The point I want to make is that the reason I left was not because I wanted happiness. It was because I wanted more of those positive things in my life, and less of those negative things. Happiness is a logical byproduct of taking such a step, but it wasn't the goal.

(In looking at the larger picture, although that explains some of the reasons why I left, it's important to consider the circumstances that allowed me to leave: It was only when certain societal pressures were removed that the door opened for me to actually step out of that world. And it was only when I came to understand the deficiencies in the intellectual underpinnings and ideologies of ultra-Orthodoxy that I lost the motivation to endure that unhappy way of life I was previously committed to. I hope to explore the nature of this trifecta in greater depth some time soon.)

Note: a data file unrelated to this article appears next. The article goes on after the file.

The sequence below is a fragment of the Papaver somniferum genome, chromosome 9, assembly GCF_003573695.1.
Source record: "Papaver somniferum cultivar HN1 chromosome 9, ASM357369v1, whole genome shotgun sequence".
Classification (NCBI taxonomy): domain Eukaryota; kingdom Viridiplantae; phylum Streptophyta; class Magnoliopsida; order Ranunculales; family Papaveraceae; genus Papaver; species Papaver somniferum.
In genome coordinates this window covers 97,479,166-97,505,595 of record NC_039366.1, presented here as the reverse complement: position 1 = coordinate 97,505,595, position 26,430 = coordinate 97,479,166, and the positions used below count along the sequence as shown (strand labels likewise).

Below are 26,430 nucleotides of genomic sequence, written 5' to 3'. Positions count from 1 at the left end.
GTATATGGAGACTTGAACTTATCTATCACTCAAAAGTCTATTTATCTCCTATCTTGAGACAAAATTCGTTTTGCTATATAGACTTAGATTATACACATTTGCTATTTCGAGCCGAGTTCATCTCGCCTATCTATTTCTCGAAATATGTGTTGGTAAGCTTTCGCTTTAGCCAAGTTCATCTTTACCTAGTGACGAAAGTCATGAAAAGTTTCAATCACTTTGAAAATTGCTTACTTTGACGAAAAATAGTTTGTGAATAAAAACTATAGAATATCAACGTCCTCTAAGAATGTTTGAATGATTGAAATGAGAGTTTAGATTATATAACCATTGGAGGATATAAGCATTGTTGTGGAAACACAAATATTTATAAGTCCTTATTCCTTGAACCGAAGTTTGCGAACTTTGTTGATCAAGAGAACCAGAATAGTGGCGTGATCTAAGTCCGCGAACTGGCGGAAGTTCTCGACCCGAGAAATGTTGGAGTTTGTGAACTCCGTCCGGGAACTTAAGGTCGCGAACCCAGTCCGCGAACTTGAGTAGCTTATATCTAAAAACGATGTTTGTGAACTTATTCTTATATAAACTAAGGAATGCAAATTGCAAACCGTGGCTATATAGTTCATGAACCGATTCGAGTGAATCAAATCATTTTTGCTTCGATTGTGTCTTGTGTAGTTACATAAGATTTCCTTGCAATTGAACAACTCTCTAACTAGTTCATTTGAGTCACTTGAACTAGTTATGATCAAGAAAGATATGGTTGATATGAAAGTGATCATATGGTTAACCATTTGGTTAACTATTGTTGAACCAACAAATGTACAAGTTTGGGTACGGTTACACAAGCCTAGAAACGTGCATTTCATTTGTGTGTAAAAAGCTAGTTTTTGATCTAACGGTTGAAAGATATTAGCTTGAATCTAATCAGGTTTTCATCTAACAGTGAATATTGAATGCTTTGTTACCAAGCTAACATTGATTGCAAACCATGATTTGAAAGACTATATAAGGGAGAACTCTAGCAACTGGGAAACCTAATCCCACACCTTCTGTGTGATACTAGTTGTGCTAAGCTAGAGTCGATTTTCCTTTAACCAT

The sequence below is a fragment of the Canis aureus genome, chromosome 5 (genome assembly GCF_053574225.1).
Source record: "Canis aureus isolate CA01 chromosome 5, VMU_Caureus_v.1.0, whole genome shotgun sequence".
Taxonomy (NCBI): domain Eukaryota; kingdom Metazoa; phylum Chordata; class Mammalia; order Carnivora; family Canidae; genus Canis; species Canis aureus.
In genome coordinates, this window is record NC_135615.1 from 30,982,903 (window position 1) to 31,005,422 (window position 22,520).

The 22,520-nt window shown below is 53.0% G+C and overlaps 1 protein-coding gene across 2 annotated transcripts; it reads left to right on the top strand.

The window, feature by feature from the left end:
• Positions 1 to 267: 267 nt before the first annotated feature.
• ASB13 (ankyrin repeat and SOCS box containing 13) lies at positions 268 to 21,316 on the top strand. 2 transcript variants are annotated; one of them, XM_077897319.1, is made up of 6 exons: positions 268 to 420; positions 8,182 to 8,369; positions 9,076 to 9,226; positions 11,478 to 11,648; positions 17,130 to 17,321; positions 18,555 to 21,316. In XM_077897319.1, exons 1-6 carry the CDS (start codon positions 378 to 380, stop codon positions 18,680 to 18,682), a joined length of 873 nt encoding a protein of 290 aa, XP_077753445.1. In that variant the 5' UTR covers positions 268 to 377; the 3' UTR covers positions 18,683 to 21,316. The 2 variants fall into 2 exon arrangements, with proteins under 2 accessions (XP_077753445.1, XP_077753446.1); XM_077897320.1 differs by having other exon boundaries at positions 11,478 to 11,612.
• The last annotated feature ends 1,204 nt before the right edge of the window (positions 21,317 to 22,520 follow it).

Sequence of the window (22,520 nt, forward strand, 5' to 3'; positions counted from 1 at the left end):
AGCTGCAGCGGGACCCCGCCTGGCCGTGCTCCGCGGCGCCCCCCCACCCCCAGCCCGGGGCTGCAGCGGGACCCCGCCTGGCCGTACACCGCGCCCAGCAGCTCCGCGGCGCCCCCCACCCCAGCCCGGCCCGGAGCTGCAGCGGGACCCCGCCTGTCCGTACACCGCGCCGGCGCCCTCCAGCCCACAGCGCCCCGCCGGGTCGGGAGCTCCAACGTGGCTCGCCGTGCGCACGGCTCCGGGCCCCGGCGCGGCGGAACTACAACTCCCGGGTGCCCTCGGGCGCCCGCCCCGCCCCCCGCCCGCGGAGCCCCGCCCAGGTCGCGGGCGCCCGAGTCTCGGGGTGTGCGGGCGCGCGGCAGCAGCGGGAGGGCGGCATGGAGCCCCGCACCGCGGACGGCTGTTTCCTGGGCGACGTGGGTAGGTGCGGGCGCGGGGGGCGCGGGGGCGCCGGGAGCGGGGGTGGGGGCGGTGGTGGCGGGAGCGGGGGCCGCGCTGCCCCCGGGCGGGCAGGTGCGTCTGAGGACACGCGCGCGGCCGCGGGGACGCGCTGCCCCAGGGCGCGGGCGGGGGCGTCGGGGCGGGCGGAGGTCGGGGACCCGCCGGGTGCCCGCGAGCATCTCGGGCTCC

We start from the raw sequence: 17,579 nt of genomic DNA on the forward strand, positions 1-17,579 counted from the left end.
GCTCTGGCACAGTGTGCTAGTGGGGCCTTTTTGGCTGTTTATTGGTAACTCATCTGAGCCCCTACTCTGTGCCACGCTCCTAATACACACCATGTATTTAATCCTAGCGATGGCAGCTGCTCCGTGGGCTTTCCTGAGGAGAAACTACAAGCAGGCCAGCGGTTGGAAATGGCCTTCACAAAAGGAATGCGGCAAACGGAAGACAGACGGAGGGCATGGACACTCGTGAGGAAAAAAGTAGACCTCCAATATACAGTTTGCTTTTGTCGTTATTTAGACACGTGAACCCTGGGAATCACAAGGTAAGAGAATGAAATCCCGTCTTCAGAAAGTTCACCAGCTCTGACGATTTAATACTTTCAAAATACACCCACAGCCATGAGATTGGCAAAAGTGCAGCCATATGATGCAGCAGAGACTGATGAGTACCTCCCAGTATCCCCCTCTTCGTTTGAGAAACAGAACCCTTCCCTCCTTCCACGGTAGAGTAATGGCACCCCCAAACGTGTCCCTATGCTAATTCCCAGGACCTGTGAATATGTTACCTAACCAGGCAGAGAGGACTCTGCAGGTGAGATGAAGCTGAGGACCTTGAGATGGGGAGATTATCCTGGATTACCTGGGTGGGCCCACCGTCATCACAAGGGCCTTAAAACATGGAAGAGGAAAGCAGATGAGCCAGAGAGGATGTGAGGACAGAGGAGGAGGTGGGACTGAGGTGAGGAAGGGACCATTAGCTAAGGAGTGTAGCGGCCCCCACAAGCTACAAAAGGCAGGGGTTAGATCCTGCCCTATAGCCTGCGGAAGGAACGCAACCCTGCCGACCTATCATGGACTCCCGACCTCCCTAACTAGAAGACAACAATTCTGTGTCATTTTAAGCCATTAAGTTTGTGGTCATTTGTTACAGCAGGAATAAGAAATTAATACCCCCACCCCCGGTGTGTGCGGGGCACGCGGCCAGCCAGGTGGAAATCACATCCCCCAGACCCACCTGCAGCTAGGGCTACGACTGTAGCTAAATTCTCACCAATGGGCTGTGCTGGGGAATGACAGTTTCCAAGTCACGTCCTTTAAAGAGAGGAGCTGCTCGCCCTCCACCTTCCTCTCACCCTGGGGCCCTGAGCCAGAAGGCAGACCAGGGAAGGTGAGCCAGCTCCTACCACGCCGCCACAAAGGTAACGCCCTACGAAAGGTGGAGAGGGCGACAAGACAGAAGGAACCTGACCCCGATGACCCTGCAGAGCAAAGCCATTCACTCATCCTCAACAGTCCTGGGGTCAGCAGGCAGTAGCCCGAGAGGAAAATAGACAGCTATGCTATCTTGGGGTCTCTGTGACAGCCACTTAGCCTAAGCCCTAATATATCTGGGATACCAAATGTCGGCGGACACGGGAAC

Getting back to the question that my interlocutor posed to me, "Am I happy?" my answer would be as follows:

"Am I happy? I hope so, although I admit that I can't be sure of it. Happiness is a difficult thing to gauge. However, more importantly to me, is the fact that in my life as I am currently living it, I have much less of those negative experiences and emotions that were a part and parcel of my life in your world. And at the same time, I am able to partake of so many wonderful and enriching opportunities that your lifestyle prevented me from experiencing. Am I happy? I'm not absolutely sure. But I am sure that I'm glad my life is no longer shaped by the dictates of your world."